Rome: The native town of an Italian labourer who stole the Mona Lisa from the Louvre museum in Paris 100 years ago on Sunday in the art world’s most famous heist will honour him with a play that portrays him as a patriot.
“We believe Peruggia was a patriot,” said Simone Toffanin, director of the play entitled “The Trial of Vincenzo Peruggia” – part of a summer theatre festival in the town of Dumenza north of Milan near the shores of picturesque Lago Maggiore.
Recounting the famous house painter’s story, the official website for Dumenza uses quotation marks around the word “thief” to describe Peruggia.
Instead of the word “stolen”, the website also says the painting was “withdrawn” from the Louvre.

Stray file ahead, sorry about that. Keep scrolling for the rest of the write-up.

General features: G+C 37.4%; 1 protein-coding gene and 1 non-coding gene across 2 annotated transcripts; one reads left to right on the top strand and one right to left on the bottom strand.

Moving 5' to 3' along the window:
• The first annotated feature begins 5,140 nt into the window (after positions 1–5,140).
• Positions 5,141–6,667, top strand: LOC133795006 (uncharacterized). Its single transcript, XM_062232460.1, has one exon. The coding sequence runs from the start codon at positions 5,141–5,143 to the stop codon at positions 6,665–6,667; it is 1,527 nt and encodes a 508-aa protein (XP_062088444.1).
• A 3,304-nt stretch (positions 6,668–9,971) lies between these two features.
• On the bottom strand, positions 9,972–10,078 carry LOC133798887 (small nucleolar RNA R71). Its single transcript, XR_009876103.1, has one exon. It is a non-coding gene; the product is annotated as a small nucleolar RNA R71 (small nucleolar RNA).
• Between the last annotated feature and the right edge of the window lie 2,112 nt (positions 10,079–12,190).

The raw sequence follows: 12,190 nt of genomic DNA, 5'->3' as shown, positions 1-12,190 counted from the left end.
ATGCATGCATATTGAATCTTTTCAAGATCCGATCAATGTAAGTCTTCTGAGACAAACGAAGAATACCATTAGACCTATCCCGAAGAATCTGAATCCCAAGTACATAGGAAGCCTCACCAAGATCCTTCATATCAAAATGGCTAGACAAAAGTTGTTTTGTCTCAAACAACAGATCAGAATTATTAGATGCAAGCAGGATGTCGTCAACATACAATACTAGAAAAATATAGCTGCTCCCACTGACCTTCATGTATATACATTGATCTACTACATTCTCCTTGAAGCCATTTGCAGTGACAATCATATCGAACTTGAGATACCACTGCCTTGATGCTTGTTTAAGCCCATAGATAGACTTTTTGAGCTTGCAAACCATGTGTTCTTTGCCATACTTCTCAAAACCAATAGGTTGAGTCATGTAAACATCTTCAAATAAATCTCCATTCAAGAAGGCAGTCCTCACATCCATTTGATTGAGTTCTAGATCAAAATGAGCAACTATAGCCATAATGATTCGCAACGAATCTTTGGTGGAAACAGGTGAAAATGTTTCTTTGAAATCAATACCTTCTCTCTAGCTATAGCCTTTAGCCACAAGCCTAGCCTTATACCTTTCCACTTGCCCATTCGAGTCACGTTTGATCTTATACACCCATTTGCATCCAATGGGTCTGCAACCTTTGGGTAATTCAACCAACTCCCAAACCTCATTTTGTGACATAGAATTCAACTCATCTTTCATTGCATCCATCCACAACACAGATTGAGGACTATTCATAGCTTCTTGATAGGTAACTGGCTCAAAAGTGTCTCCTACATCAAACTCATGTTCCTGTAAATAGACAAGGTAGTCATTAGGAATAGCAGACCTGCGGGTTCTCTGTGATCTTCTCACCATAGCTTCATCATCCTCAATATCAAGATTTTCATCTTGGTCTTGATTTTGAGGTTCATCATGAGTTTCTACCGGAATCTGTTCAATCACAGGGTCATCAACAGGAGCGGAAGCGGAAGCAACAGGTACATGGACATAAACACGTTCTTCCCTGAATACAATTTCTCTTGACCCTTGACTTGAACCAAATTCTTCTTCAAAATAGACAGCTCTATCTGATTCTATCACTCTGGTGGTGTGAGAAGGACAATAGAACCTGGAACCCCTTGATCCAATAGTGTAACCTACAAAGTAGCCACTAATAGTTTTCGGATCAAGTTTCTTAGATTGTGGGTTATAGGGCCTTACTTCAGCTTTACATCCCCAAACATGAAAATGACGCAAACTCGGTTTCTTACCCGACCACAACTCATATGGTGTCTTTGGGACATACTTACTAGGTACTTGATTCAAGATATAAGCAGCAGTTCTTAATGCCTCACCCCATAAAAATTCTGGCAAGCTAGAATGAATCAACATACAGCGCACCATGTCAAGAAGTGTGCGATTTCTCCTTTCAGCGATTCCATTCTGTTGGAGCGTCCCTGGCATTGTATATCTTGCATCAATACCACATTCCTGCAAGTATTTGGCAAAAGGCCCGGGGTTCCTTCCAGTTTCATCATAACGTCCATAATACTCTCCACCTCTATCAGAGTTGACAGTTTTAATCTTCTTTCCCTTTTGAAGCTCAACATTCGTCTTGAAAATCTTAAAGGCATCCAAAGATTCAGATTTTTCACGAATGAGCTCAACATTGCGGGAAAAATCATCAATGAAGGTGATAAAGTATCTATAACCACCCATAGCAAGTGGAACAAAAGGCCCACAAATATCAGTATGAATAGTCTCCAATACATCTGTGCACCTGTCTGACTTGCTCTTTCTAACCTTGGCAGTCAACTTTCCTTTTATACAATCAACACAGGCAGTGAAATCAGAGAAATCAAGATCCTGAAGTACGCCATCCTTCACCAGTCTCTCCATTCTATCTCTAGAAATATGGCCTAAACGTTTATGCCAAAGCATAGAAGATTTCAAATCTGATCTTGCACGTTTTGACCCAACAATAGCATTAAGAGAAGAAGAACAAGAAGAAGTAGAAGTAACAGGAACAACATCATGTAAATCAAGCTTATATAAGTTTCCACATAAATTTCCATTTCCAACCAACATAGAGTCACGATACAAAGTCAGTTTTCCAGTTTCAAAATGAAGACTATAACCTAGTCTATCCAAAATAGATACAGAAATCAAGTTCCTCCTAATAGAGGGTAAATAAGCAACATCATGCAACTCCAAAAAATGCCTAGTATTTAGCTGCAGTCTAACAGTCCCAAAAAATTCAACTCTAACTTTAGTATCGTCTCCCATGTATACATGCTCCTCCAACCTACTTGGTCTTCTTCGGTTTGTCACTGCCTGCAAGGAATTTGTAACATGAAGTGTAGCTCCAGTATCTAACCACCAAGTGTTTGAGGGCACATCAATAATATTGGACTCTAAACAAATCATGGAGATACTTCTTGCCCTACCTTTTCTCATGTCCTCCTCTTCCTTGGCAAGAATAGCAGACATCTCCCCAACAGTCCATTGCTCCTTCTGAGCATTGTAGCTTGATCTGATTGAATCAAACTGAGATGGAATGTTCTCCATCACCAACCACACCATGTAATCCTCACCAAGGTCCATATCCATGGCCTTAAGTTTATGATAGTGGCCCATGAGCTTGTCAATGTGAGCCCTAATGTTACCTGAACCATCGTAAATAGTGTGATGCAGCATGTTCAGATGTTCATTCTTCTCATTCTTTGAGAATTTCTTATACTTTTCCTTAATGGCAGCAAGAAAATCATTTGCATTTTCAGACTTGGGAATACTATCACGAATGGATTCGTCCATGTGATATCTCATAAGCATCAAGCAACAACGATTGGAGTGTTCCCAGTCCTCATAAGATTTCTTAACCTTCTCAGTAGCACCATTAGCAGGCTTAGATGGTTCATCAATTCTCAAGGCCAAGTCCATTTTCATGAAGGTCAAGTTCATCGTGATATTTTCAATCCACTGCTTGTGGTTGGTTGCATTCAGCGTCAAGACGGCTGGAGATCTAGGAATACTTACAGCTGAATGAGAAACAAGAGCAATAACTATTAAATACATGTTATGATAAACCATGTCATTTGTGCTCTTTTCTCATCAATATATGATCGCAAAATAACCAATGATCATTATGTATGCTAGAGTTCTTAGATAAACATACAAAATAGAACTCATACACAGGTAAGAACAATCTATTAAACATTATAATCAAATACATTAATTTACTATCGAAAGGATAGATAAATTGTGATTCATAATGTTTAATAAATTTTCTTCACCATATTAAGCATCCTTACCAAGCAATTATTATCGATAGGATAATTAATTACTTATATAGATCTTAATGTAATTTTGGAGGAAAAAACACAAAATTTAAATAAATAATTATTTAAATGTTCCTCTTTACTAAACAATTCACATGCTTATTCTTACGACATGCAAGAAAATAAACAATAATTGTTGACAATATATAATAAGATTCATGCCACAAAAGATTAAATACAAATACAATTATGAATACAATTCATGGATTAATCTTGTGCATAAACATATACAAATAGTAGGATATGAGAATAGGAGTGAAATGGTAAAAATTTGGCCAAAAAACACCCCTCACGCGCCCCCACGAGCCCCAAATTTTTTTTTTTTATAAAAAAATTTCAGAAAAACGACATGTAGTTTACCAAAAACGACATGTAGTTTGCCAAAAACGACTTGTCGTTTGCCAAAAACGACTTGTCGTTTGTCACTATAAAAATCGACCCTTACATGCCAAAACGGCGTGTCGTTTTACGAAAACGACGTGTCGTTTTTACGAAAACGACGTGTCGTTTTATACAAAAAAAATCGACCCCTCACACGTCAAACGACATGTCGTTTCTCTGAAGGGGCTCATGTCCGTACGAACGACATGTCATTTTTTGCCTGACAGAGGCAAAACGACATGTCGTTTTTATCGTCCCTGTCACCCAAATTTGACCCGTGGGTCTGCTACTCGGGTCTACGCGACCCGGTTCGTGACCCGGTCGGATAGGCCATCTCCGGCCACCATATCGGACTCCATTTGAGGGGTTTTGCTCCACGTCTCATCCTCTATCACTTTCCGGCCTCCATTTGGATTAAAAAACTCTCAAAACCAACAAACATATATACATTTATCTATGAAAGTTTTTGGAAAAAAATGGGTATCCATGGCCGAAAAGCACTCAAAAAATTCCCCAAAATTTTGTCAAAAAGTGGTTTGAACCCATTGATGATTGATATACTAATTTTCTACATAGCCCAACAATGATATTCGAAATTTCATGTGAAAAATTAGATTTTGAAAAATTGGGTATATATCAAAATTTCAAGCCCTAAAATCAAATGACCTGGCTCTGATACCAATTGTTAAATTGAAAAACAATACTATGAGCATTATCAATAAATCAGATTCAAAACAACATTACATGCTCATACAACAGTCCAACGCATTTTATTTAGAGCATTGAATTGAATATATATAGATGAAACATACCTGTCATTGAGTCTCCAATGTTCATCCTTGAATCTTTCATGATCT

But Dumenza’s mayor Corrado Nazario Moro said he did not want Peruggia to become some kind of local hero if only to safeguard his town’s reputation. “We do not want to become known as the birthplace of the Mona Lisa thief,” he said.
The Mona Lisa went missing from the main gallery of the Louvre on August 21, 1911.
It was recovered more than two years later when Peruggia tried to sell the painting to an antiques dealer in Florence in December 1913. He was tried in Italy but received a relatively light sentence and said he had acted purely out of patriotism.